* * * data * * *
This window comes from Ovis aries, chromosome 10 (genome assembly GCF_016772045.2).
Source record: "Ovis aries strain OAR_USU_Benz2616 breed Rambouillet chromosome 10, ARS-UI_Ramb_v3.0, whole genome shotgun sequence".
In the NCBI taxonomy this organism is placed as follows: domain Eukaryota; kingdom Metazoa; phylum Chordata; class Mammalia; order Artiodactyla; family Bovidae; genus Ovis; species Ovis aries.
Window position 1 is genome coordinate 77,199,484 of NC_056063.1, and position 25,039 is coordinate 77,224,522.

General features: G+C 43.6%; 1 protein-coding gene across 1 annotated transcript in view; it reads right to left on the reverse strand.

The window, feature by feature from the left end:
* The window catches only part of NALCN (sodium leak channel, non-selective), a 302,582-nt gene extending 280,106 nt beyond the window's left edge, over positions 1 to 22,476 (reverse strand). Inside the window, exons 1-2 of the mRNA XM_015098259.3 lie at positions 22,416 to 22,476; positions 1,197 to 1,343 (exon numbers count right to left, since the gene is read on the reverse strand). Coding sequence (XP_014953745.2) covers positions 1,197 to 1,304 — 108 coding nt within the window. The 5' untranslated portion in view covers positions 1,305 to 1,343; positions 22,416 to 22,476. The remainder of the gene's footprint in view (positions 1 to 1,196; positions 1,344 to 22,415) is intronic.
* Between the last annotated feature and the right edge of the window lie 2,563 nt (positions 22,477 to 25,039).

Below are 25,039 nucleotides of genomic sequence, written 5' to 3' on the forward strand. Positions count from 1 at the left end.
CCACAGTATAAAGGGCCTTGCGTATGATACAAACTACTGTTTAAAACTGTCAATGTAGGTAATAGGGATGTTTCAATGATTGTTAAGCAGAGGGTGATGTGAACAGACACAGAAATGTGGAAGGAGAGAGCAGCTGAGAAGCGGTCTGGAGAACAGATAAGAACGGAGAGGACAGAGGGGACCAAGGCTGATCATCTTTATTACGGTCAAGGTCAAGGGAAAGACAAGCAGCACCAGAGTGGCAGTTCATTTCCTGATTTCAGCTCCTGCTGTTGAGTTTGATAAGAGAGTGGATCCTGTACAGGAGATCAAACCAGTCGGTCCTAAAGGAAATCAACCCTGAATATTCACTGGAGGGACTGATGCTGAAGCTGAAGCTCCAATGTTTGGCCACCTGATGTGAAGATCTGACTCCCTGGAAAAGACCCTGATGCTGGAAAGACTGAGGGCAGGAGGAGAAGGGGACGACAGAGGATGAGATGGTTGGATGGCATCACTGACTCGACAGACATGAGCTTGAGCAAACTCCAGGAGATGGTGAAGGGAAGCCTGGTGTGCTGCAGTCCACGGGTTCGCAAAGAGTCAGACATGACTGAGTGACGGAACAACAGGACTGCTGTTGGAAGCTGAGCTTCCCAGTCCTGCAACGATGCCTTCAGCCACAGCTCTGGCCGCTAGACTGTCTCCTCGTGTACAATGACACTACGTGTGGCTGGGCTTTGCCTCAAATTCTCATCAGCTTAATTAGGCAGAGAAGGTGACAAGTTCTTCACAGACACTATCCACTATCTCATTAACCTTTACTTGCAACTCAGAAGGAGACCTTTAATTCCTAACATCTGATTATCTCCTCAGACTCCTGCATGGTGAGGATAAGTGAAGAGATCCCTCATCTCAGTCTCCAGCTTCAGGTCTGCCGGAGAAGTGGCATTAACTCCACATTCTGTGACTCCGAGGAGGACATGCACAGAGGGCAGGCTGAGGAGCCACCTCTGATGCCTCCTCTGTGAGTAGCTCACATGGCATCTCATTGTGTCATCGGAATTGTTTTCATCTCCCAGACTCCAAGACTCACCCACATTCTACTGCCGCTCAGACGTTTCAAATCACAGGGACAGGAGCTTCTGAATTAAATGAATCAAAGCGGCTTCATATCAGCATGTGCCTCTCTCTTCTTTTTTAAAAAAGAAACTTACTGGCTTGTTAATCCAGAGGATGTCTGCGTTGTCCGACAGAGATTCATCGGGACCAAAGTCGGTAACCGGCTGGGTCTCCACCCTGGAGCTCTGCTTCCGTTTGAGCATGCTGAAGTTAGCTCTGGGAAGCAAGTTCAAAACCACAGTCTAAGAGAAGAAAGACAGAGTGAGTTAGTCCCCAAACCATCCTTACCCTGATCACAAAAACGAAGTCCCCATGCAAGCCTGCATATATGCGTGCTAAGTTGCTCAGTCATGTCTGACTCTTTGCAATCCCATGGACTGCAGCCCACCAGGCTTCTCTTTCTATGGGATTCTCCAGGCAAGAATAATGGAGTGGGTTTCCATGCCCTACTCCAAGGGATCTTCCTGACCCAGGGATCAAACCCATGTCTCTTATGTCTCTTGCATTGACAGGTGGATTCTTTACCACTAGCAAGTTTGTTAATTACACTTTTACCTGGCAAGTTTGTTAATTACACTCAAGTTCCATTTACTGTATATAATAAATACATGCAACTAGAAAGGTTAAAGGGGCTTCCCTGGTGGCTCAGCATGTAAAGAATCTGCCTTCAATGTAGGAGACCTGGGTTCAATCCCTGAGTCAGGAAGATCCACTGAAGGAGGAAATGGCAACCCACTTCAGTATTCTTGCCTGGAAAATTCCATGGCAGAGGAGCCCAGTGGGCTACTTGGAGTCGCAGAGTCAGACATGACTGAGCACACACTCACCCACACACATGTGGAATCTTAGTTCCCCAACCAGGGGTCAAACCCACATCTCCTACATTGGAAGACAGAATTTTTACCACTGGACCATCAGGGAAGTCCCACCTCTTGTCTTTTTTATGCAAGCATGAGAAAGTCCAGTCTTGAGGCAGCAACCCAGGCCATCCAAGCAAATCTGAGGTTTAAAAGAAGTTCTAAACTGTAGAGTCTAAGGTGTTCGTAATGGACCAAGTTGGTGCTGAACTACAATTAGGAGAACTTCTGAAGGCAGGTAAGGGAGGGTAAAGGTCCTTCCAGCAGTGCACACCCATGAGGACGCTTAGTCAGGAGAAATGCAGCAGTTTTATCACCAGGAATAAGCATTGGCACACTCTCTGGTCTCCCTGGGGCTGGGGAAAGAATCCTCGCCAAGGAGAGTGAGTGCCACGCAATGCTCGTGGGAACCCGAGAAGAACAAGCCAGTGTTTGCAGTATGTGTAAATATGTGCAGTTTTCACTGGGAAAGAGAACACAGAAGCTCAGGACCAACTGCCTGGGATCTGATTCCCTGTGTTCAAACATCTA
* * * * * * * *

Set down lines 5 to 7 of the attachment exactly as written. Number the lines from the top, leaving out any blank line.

General features: G+C 43.6%; 1 protein-coding gene across 1 annotated transcript in view; it reads right to left on the reverse strand.

The window, feature by feature from the left end:
* The window catches only part of NALCN (sodium leak channel, non-selective), a 302,582-nt gene extending 280,106 nt beyond the window's left edge, over positions 1 to 22,476 (reverse strand). Inside the window, exons 1-2 of the mRNA XM_015098259.3 lie at positions 22,416 to 22,476; positions 1,197 to 1,343 (exon numbers count right to left, since the gene is read on the reverse strand). Coding sequence (XP_014953745.2) covers positions 1,197 to 1,304 — 108 coding nt within the window. The 5' untranslated portion in view covers positions 1,305 to 1,343; positions 22,416 to 22,476. The remainder of the gene's footprint in view (positions 1 to 1,196; positions 1,344 to 22,415) is intronic.